I apologize for the lack of an article last week. However, after some personal trouble and much deliberation, I have good (bad?!) news: I’ve decided to make this a biweekly program! Here’s the weekend edition, discussing shows which air between Friday and Sunday. The other one will be published on Thursday and cover shows that air during the rest of the week. That way I can write about more shows, but also without having to wait until Sunday to write about episodes that aired last Monday, which feels better for me. I may add shows along the way, too, depending on what I pick up; in fact, I’ve already added the lovely Made in Abyss! Maybe I’ll also drop some, though I’ll mention it if that happens. In the meantime, here’s to a post filled with nice anime; I hope you enjoy, and see you next Thursday!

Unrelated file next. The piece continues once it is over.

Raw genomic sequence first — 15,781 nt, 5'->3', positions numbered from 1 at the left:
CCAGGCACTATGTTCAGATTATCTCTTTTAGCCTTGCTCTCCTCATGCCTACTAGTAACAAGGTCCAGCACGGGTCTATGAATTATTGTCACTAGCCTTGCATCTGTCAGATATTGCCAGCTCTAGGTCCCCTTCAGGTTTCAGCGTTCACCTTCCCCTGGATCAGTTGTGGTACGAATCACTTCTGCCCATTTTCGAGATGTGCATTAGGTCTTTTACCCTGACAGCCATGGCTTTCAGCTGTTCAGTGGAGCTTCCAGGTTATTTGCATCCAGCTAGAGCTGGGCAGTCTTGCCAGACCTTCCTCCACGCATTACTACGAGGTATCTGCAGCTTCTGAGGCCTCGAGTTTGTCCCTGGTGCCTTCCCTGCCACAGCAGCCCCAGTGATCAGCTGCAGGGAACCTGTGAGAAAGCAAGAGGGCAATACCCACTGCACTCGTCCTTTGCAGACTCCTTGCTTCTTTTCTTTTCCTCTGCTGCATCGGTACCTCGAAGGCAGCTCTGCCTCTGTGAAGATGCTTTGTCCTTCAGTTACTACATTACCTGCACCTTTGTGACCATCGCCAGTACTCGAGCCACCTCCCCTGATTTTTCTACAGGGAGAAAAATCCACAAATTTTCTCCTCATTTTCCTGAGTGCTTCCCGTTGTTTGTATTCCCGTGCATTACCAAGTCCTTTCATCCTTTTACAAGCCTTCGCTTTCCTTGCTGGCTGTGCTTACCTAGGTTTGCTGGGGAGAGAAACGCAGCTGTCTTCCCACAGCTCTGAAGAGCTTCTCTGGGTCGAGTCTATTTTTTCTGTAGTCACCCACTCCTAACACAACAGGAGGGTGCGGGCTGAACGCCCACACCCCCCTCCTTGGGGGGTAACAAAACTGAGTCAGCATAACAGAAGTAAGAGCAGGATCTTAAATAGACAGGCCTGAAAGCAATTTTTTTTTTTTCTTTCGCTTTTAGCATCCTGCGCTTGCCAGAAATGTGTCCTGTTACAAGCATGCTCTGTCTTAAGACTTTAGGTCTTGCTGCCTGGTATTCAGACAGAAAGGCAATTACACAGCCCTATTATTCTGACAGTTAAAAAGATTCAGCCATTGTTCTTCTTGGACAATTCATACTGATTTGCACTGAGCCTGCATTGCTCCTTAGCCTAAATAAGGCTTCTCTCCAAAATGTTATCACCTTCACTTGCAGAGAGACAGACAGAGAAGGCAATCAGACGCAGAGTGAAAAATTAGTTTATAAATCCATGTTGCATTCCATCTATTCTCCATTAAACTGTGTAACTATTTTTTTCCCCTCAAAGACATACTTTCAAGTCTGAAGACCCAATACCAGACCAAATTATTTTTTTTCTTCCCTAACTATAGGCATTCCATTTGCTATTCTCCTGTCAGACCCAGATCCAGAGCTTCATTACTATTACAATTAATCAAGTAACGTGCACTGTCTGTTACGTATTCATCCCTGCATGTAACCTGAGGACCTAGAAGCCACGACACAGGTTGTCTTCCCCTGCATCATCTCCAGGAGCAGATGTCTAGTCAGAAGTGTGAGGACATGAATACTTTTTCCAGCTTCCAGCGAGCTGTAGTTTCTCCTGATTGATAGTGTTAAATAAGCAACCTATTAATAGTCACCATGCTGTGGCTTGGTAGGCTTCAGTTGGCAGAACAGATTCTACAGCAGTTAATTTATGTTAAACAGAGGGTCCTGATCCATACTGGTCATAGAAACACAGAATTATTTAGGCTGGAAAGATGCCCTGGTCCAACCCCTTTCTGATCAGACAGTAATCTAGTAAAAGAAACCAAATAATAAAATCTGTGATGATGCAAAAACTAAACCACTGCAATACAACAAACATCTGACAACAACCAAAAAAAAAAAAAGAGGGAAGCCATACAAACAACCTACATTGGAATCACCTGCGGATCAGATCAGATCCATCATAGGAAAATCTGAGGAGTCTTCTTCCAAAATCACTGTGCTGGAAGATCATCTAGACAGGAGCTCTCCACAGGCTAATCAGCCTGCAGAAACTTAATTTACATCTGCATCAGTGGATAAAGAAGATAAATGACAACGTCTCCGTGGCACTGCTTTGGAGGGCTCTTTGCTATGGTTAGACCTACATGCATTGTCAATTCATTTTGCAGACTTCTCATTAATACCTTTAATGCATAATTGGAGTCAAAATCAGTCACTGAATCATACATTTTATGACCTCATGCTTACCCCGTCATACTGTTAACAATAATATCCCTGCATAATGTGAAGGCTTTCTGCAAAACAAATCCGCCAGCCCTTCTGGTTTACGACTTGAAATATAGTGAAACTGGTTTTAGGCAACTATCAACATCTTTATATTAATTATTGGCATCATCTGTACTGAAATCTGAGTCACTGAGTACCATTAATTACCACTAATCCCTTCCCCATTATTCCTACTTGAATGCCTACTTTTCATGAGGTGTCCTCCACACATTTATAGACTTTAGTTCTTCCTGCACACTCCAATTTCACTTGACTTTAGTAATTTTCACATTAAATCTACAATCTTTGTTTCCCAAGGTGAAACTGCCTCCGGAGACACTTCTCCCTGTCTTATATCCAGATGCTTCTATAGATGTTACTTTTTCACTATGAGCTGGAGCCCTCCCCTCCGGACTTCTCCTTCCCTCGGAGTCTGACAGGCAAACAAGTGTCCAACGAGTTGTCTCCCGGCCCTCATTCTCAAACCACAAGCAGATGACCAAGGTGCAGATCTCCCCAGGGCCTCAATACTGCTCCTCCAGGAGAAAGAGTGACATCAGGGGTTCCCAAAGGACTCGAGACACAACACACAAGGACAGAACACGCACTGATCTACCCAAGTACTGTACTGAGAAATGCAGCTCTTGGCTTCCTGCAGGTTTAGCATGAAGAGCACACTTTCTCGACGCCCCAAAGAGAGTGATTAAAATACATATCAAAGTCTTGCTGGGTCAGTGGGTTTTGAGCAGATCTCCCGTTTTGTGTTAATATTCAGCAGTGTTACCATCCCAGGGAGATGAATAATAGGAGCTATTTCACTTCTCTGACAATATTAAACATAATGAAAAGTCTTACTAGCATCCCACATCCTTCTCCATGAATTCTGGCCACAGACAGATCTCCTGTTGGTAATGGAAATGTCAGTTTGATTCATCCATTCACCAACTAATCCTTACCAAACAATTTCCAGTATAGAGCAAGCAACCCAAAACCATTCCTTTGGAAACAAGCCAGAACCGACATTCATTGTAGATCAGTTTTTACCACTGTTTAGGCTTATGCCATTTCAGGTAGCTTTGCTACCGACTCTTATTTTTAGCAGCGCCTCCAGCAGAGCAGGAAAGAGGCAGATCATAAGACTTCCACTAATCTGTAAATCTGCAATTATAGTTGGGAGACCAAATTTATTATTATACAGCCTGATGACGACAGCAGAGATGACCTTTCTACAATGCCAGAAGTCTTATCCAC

Ballroom e Youkoso